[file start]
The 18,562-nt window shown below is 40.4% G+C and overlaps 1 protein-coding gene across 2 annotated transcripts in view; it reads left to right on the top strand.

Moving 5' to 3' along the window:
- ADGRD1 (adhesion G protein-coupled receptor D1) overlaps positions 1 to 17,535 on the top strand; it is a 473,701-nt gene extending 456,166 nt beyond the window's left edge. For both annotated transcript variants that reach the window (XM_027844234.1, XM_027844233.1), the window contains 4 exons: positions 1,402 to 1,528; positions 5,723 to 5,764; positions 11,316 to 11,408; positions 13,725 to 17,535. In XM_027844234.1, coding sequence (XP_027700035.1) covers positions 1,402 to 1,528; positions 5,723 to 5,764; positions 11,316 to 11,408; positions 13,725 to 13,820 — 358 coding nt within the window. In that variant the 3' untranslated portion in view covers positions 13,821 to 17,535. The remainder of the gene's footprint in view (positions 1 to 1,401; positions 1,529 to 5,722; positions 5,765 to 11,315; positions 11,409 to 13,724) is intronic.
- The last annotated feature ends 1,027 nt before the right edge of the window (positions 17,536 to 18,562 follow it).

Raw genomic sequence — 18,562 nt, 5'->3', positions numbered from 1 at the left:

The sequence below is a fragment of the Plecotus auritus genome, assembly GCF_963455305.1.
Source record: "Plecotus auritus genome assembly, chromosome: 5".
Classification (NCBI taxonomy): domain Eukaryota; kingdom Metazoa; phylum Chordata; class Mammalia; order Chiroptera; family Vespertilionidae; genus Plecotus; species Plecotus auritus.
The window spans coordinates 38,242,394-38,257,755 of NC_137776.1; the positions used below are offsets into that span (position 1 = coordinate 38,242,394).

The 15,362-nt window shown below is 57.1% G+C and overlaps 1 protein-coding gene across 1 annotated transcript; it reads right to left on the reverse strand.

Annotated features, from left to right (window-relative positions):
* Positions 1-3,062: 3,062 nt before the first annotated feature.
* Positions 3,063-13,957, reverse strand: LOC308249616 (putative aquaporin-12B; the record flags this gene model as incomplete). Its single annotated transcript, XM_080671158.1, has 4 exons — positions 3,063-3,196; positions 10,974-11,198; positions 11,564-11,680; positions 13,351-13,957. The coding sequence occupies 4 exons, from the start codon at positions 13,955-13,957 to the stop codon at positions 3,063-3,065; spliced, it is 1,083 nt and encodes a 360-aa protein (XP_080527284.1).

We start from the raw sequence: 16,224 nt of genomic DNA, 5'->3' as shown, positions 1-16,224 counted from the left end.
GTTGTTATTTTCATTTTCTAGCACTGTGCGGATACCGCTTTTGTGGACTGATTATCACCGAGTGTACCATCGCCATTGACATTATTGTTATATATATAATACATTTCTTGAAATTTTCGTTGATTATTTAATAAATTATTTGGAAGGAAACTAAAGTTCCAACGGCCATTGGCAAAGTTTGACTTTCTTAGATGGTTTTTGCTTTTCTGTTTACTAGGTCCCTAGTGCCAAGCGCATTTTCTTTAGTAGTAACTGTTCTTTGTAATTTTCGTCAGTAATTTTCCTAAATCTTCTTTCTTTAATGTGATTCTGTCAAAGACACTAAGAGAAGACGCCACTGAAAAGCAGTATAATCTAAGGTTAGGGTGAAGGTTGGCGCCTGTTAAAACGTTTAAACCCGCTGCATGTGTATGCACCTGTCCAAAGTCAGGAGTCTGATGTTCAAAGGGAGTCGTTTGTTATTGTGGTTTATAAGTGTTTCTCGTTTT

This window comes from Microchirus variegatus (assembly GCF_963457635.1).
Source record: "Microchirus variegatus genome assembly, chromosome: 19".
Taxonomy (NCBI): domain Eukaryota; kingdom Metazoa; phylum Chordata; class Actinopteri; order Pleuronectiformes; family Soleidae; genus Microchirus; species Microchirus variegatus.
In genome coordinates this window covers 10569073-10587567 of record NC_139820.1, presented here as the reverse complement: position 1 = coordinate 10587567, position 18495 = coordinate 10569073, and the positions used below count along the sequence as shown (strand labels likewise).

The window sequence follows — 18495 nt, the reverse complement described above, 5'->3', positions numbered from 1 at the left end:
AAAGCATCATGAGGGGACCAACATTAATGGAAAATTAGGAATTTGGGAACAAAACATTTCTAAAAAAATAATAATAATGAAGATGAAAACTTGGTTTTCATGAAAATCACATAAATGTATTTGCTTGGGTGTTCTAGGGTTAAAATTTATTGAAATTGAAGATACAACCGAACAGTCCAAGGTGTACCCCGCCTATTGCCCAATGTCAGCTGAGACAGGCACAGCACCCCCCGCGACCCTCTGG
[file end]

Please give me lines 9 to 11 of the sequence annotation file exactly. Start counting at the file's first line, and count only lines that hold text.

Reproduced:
The window spans coordinates 38,242,394-38,257,755 of NC_137776.1; the positions used below are offsets into that span (position 1 = coordinate 38,242,394).

The 15,362-nt window shown below is 57.1% G+C and overlaps 1 protein-coding gene across 1 annotated transcript; it reads right to left on the reverse strand.

Annotated features, from left to right (window-relative positions):